Wednesday, 28 September 2016

Sanitising William Morris

On a recent trip down to the Cotswolds to meet my Canadian friend Craig Dowler, I picked up a leaflet for ‘Kelmscott Manor: The Inspirational Cotswolds Retreat of William Morris’ in the pub where we had arranged to have lunch.  This leaflet has a splendid photo of the porch and gables of the building on its front cover, pretty much the same view in fact as serves for C.M. Gere’s design for the engraved frontispiece to the 1893 Kelmscott edition of News from Nowhere.  But of Morris’s socialism, you will not find a trace in this document; it has all been edited out.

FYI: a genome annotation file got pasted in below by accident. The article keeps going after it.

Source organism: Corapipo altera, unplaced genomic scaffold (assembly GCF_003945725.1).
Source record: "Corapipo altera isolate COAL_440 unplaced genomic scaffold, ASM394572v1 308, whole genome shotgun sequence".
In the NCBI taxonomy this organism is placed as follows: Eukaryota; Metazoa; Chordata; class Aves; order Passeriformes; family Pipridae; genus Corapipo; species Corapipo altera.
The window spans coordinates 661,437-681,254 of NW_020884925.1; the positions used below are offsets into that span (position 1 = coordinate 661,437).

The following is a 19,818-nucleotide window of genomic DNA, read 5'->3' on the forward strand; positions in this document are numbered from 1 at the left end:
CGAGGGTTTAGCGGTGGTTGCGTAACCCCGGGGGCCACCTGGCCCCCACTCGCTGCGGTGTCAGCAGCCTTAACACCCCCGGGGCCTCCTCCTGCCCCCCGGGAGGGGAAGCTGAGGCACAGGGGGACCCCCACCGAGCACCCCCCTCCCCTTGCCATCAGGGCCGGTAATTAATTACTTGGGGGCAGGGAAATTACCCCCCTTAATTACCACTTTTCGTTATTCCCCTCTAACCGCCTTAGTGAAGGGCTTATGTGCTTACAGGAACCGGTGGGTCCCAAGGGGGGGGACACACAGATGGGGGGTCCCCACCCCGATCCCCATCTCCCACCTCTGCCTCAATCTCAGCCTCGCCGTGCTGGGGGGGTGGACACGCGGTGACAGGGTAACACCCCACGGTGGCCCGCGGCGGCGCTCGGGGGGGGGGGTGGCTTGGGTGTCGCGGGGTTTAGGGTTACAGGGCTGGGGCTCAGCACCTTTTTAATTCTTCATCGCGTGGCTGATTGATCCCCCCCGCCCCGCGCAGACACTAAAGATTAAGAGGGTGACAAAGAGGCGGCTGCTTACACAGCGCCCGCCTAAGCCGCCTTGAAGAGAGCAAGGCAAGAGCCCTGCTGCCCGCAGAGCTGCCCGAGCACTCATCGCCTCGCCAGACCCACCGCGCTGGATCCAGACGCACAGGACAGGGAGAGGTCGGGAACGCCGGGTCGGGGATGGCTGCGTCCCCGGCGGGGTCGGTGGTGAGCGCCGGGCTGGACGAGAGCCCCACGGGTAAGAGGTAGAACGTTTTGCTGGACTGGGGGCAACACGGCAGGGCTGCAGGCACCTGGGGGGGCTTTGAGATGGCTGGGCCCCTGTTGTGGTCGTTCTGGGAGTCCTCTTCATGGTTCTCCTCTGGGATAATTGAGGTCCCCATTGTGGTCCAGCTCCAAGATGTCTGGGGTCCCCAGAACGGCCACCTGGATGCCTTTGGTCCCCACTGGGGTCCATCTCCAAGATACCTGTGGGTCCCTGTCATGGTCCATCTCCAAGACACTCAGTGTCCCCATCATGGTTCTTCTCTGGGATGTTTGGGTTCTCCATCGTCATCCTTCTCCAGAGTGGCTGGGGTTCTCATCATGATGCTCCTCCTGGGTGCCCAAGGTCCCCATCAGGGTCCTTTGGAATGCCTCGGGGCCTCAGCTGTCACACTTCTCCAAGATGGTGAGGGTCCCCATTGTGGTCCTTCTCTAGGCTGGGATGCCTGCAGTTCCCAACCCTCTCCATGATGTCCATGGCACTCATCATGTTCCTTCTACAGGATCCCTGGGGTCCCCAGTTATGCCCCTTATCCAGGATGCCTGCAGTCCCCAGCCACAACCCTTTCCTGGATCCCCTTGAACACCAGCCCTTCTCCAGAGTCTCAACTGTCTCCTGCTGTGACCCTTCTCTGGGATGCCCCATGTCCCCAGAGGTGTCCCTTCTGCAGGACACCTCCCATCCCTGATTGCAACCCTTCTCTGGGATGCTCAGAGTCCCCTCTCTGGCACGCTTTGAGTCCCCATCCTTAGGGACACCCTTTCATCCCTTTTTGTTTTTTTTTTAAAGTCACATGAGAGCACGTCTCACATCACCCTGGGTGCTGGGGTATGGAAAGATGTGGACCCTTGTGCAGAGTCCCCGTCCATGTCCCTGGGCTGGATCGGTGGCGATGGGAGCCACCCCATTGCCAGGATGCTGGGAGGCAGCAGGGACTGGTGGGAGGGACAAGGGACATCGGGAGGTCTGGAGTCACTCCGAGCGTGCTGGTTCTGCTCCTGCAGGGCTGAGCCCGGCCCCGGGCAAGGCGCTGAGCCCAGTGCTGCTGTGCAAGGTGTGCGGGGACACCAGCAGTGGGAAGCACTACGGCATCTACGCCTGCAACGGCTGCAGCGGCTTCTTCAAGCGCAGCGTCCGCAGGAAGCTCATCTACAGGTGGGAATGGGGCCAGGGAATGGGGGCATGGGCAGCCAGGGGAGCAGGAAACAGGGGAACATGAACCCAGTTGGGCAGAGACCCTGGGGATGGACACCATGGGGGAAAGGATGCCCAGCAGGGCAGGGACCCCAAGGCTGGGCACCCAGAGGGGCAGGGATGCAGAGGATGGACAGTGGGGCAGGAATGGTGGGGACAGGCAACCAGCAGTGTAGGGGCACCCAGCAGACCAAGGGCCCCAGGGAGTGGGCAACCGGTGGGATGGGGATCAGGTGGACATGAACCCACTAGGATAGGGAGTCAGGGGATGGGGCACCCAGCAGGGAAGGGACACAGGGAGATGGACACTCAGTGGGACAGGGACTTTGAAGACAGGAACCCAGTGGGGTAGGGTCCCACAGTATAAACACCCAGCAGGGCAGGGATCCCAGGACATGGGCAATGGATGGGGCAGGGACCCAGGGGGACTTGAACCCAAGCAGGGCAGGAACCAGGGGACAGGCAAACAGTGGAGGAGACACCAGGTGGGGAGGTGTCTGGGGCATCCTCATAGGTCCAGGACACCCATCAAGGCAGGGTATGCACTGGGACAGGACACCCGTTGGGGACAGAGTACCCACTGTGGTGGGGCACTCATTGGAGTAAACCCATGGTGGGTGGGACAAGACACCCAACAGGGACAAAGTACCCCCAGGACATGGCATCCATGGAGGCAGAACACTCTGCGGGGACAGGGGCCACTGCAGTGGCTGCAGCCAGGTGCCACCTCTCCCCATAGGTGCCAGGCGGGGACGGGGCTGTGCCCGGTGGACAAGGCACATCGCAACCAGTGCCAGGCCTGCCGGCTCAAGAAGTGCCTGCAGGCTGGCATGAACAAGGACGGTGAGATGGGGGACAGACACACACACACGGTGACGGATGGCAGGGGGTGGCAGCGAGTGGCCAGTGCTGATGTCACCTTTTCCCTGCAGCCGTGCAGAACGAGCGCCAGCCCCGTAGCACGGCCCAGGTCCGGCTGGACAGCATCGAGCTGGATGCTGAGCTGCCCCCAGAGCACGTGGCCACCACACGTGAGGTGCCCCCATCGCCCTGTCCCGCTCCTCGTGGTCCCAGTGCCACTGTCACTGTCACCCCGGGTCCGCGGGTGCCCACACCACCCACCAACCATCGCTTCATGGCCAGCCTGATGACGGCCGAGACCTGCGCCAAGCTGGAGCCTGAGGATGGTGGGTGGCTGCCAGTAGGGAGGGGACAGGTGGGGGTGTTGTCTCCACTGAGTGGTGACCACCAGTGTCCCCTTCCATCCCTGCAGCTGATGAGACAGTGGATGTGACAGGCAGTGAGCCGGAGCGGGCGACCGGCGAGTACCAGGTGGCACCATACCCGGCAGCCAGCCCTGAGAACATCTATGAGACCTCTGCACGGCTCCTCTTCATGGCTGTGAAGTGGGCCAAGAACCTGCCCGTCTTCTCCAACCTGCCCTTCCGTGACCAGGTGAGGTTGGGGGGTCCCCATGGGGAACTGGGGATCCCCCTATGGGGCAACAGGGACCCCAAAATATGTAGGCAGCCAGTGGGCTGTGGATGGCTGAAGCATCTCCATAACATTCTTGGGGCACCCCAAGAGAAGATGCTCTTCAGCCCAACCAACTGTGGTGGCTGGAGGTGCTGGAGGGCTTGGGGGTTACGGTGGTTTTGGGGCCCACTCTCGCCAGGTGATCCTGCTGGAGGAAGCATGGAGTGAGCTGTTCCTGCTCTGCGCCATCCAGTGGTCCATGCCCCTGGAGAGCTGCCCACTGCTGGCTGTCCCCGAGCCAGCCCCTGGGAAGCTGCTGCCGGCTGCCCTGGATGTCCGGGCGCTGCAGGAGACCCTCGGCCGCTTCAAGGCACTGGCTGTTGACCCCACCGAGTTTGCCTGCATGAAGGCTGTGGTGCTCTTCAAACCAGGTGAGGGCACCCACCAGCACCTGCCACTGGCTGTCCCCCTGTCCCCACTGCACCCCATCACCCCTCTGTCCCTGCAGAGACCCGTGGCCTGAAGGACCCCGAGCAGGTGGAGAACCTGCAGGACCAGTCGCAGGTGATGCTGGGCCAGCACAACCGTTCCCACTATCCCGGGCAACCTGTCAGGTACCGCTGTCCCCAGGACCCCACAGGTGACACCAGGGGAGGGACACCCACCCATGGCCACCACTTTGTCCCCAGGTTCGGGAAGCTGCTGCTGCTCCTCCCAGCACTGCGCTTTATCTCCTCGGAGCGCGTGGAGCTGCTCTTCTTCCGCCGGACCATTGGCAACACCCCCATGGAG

We read that ‘William Morris – writer, designer and craftsman – first saw it [the Manor] in 1871’.  Well, I suppose it’s technically correct to leave ‘socialist’ out of that list of Morris’s activities, since he did not commit himself to the revolutionary cause until 1883.  But when the text continues: ‘It became his country retreat and inspired many of his designs and writings, influencing his thinking on environmental issues and building conservation’, then we clearly see a sanitising of Morris’s politics, a substitution of vaguely Green concerns for what were in his case also militantly Red ones.  Had that last sentence read ‘influencing his thinking on environmental issues and building conservation, and affording a major focus for his communist utopia News from Nowhere’, then we would have had the full actual range of Morris’s thinking and activity.